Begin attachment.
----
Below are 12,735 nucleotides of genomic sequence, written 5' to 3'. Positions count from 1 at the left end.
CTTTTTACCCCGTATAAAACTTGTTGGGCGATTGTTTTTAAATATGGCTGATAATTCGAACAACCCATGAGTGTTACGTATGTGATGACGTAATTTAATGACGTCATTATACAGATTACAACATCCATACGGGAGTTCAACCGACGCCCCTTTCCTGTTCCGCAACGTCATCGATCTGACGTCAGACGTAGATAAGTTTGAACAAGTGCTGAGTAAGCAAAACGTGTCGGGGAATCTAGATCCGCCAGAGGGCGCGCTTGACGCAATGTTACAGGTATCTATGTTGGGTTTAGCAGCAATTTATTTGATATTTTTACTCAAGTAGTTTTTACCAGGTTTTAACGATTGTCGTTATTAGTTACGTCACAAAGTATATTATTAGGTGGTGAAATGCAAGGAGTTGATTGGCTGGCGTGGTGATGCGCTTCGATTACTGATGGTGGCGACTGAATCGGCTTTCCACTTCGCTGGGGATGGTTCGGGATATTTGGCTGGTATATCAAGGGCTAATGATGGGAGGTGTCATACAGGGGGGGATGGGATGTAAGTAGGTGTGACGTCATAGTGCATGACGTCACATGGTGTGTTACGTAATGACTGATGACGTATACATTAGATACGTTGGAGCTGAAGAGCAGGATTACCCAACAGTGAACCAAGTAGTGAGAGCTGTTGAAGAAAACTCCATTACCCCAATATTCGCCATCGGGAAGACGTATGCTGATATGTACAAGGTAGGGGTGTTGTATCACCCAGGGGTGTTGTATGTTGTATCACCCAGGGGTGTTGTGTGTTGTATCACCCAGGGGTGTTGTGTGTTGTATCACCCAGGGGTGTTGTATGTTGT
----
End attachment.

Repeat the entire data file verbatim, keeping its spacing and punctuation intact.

Below are 12,735 nucleotides of genomic sequence, written 5' to 3'. Positions count from 1 at the left end.
CTTTTTACCCCGTATAAAACTTGTTGGGCGATTGTTTTTAAATATGGCTGATAATTCGAACAACCCATGAGTGTTACGTATGTGATGACGTAATTTAATGACGTCATTATACAGATTACAACATCCATACGGGAGTTCAACCGACGCCCCTTTCCTGTTCCGCAACGTCATCGATCTGACGTCAGACGTAGATAAGTTTGAACAAGTGCTGAGTAAGCAAAACGTGTCGGGGAATCTAGATCCGCCAGAGGGCGCGCTTGACGCAATGTTACAGGTATCTATGTTGGGTTTAGCAGCAATTTATTTGATATTTTTACTCAAGTAGTTTTTACCAGGTTTTAACGATTGTCGTTATTAGTTACGTCACAAAGTATATTATTAGGTGGTGAAATGCAAGGAGTTGATTGGCTGGCGTGGTGATGCGCTTCGATTACTGATGGTGGCGACTGAATCGGCTTTCCACTTCGCTGGGGATGGTTCGGGATATTTGGCTGGTATATCAAGGGCTAATGATGGGAGGTGTCATACAGGGGGGGATGGGATGTAAGTAGGTGTGACGTCATAGTGCATGACGTCACATGGTGTGTTACGTAATGACTGATGACGTATACATTAGATACGTTGGAGCTGAAGAGCAGGATTACCCAACAGTGAACCAAGTAGTGAGAGCTGTTGAAGAAAACTCCATTACCCCAATATTCGCCATCGGGAAGACGTATGCTGATATGTACAAGGTAGGGGTGTTGTATCACCCAGGGGTGTTGTATGTTGTATCACCCAGGGGTGTTGTGTGTTGTATCACCCAGGGGTGTTGTGTGTTGTATCACCCAGGGGTGTTGTATGTTGT